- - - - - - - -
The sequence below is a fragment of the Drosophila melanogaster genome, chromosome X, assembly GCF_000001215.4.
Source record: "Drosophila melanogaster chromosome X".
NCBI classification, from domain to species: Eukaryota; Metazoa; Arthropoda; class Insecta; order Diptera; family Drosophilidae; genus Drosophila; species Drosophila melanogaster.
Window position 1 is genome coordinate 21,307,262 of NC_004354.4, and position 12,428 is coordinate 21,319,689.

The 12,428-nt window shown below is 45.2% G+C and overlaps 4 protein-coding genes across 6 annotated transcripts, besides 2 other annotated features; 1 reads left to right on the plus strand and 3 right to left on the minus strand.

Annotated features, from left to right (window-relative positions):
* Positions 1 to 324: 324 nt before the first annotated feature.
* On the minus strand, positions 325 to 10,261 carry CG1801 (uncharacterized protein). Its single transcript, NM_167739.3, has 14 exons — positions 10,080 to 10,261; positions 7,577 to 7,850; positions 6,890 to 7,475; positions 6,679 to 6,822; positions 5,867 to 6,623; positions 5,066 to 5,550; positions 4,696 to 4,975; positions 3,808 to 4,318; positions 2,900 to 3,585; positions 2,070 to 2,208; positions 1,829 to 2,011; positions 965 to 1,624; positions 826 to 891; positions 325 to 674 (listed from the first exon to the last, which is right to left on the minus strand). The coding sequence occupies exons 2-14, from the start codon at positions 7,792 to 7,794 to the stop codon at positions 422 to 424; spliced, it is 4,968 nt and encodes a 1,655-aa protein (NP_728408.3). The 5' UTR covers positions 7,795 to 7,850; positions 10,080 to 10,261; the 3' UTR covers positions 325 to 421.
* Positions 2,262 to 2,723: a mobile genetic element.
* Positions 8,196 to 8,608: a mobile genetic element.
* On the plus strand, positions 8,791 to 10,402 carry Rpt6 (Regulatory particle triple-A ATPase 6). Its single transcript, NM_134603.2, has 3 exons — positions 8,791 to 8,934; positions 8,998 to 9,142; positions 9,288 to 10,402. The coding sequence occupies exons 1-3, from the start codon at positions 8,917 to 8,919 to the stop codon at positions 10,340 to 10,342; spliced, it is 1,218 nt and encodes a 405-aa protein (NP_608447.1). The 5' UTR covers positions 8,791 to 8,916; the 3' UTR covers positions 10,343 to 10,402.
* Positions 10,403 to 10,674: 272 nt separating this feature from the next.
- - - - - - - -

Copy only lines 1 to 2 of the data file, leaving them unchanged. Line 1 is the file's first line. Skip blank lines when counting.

The sequence below is a fragment of the Drosophila melanogaster genome, chromosome X, assembly GCF_000001215.4.
Source record: "Drosophila melanogaster chromosome X".